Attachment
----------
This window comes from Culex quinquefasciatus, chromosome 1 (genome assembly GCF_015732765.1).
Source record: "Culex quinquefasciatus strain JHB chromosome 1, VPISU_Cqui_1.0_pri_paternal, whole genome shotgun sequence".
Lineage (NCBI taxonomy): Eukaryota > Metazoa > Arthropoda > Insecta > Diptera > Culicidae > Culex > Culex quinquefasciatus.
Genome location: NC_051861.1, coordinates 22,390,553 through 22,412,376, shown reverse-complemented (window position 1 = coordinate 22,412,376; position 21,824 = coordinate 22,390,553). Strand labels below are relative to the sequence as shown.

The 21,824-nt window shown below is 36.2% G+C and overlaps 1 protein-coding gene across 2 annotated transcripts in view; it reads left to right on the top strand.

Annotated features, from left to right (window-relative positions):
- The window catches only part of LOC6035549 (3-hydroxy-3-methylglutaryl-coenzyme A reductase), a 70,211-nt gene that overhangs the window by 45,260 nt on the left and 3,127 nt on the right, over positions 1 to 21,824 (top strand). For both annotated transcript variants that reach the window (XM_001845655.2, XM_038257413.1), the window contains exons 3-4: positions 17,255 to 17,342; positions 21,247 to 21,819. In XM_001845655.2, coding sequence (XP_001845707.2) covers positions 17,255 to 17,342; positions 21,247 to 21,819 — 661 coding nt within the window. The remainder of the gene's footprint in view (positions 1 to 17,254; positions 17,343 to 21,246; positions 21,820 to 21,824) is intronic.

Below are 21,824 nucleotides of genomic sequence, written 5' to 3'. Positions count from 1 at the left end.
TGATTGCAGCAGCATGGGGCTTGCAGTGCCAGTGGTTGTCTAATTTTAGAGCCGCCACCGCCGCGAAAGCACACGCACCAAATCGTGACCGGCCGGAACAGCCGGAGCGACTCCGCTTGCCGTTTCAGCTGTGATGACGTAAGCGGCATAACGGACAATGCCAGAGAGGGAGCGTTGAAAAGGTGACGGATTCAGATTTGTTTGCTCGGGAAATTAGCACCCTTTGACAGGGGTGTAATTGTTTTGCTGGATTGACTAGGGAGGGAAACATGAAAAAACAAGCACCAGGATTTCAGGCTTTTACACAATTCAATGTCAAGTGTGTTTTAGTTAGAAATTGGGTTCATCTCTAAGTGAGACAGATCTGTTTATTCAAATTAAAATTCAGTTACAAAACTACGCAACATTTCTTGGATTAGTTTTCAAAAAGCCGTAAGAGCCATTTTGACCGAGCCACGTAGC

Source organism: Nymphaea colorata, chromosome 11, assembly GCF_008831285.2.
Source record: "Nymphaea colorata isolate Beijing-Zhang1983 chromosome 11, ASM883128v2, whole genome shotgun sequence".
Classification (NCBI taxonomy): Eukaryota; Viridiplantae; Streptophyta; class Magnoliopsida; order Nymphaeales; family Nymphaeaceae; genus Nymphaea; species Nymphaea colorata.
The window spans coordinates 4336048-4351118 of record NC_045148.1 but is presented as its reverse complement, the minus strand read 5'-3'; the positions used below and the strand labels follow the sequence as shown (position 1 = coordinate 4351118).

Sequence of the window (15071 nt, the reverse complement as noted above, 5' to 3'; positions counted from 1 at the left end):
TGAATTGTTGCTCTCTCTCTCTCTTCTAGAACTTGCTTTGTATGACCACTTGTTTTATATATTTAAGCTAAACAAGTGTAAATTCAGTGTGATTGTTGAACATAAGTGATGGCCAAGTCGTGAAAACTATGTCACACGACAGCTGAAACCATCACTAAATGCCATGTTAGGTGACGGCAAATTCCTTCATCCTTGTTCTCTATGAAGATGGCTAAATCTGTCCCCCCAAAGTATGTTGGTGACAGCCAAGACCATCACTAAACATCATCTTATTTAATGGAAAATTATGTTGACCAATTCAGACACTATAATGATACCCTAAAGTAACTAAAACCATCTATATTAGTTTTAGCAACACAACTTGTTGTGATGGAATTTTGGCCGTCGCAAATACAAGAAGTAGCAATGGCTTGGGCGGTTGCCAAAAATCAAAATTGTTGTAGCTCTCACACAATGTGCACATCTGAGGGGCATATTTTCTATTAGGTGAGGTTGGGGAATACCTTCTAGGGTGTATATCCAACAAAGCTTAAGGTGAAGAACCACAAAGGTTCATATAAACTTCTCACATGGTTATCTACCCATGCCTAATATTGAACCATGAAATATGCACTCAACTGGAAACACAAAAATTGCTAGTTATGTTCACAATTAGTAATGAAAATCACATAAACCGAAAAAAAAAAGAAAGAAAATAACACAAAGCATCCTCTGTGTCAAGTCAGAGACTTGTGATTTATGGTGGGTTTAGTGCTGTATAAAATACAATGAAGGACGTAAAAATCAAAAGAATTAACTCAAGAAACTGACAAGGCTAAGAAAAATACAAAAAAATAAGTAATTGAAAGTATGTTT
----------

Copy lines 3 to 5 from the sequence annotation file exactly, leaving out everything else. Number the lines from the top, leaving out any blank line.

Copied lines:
Lineage (NCBI taxonomy): Eukaryota > Metazoa > Arthropoda > Insecta > Diptera > Culicidae > Culex > Culex quinquefasciatus.
Genome location: NC_051861.1, coordinates 22,390,553 through 22,412,376, shown reverse-complemented (window position 1 = coordinate 22,412,376; position 21,824 = coordinate 22,390,553). Strand labels below are relative to the sequence as shown.

The 21,824-nt window shown below is 36.2% G+C and overlaps 1 protein-coding gene across 2 annotated transcripts in view; it reads left to right on the top strand.